The results of this study highlighted a direct link between relational aggression, and the likelihood that this would lead on to future relational victimisation. It was found that, of the three mediating factors, only loneliness was said to affect the direct link between aggression and victimisation. Despite this, all three mediators were found to be associated with each other, supporting previous research. Interestingly, the researchers also found that the link between relational aggression and relational victimisation could be reversed, suggesting that not only is aggression likely to lead to future victimisation, but victimisation is also likely to lead to future aggression. This study provided support for the direct and indirect aspects of the Social Process Model when applied to relational aggression.

November 04, 2013

Children's perspectives on cyberbullying: definitions, bullies' motives, and help seeking.

Our third blog post today, from one of my dissertation students. Calum Harris prepared this one which relates to cyberbullying. Thanks to Calum, and all the other undergraduate students who have worked hard on these.

Bass,N., de Jong, M. T., & Drossaert, C. C. (2013). Children’s perspectives on cyberbullying: Insights based on participatory research. Cyberpsychology, Behaviour, & Social Networking, 16(4), 248-253.

This study sets out to gain a better insight as to how adolescents describe and perceive cyberbullying. Specifically, the researchers focussed on elementary school children’s perspectives as this age group has been very under sourced so far. To achieve a better view of the children’s perspectives group discussions about cyberbullying with the researcher and children were carried out. The researchers restricted the topics discussed but allowed the children to freely discuss what they wanted within the given topic.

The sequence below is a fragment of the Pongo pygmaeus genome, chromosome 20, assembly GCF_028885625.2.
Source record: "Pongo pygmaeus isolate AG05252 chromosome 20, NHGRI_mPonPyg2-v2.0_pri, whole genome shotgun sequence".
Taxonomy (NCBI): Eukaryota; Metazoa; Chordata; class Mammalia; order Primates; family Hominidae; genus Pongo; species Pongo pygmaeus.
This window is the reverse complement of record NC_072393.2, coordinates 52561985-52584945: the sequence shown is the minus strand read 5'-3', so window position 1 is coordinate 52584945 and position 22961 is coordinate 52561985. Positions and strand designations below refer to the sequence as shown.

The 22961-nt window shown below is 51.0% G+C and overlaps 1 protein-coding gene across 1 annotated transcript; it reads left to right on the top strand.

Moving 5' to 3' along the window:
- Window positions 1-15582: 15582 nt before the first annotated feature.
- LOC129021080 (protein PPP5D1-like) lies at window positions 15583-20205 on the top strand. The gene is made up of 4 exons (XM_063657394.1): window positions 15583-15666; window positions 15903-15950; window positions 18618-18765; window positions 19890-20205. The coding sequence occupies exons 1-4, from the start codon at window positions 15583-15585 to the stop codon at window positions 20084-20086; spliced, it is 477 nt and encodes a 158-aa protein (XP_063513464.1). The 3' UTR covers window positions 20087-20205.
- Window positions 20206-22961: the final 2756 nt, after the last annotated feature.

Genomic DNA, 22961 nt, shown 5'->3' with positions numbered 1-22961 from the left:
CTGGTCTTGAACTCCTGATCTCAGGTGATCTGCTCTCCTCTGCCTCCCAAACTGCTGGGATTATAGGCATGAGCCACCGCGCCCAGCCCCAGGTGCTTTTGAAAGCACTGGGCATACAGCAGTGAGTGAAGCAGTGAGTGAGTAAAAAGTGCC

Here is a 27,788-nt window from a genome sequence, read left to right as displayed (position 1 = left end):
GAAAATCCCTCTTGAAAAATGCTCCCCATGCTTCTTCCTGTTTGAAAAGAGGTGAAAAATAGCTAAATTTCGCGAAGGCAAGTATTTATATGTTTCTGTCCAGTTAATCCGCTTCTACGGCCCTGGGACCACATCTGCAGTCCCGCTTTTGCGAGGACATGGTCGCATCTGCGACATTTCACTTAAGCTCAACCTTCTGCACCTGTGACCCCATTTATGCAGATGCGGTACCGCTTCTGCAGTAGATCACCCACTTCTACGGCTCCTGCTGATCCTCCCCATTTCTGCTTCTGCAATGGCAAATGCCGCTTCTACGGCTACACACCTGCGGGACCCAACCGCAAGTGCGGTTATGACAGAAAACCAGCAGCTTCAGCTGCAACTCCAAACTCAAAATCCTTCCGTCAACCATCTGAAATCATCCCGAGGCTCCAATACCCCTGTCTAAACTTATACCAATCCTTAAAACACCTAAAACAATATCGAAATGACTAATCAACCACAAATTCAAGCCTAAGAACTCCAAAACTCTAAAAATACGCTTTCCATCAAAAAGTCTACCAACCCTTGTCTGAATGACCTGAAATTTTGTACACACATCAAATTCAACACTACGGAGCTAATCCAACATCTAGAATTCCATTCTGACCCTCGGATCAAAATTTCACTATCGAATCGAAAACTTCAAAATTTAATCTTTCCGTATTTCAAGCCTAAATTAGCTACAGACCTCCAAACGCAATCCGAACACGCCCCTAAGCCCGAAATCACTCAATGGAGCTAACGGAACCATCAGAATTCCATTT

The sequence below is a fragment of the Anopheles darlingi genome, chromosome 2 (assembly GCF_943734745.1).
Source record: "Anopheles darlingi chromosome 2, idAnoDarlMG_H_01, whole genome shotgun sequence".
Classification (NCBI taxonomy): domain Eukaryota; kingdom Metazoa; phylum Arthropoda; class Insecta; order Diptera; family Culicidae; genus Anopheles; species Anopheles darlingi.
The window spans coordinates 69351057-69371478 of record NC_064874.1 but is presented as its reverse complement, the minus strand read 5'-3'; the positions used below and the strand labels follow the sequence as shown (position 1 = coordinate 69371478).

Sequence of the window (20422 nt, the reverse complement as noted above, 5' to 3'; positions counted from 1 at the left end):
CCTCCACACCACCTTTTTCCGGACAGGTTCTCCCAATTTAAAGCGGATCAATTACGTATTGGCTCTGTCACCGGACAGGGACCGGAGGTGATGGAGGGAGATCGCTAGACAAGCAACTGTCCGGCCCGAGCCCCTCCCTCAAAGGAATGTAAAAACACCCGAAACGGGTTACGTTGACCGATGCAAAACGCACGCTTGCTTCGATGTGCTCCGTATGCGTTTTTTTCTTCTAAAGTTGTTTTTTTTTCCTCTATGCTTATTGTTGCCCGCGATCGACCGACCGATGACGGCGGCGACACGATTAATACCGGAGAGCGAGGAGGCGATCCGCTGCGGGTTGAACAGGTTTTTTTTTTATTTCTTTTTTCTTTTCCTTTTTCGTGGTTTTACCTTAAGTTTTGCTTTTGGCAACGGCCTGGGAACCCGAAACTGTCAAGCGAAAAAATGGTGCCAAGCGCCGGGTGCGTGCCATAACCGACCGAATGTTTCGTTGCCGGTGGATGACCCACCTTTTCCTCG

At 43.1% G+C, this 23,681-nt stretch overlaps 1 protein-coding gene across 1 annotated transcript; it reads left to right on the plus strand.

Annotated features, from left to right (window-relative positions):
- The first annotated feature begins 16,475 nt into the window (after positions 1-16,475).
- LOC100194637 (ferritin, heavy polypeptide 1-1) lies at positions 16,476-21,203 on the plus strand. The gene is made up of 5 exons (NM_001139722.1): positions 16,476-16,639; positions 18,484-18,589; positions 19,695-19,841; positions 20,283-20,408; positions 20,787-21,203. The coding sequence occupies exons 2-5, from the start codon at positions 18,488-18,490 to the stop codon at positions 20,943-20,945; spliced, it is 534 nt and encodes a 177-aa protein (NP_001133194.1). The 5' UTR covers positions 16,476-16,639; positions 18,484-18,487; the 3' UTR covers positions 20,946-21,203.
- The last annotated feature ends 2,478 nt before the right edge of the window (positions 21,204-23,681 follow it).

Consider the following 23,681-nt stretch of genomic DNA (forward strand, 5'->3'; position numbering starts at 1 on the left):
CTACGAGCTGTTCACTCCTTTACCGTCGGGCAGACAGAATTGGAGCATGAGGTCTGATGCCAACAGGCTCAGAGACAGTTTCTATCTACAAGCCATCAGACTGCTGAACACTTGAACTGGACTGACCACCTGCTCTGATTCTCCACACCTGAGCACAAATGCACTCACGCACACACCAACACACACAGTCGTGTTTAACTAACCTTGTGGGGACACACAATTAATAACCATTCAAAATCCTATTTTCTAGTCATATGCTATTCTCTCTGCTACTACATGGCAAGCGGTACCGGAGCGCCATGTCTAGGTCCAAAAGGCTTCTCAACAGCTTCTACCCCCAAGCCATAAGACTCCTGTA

Twenty eight children aged 11-12 years old took part in this study. Seven were taken from 4 different elementary schools, and all participated in the study for 6 weeks. Over these 6 weeks the children and the researchers met up once a week to discuss a specific aspect of cyberbullying. The children were given control over what was discussed, as long as it was within confines of the topic given by the researcher.

Incident and impact
Half the participants reported being bullied and 5 reported bullying others. The main impact mentioned was fear: fear of further cyberbullying, fear of escalation into violence, and fear of the bully’s unknown identity.

Differentiating cyberbullying from innocent pranks
The children noted two characteristics they believed separated cyberbullying from pranks, these being repetition and intention to harm. The researchers note that both of these characteristics do not always work in differentiating cyberbullying from pranks. Many people can watch a harmful youtube video once, but it still causes the bullied individual harm. Judging a person’s intentions is subjective and often ambiguous; one person may see their actions as a joke while another may see them as bullying.

Motives of bullies
An internal drive (e.g., a desire to bully others), negative experiences with the victim (e.g., losing a game against them) and characteristics of the victim (e.g., the victim wearing the “wrong clothes”) were all discussed as motives to bully. It was also decided that each motive did not have to be operate exclusively.

Thresholds for seeking help
Children often said that feelings of shame caused by being cyberbullied were the main reason for not seeking help, especially if they were discouraged from going on the internet by parents in the first place. Further bullying from other students also dissuaded individuals from telling their teacher or parents. The biggest inhibitor however is the fear of having their internet taken away, with some children expressing a vehement need for the technology.

By the end of week 6 all children were against cyberbullying. The majority of children also agreed they would intervene if cyberbullying happened near them, and would know what to do if they themselves were being cyberbullied.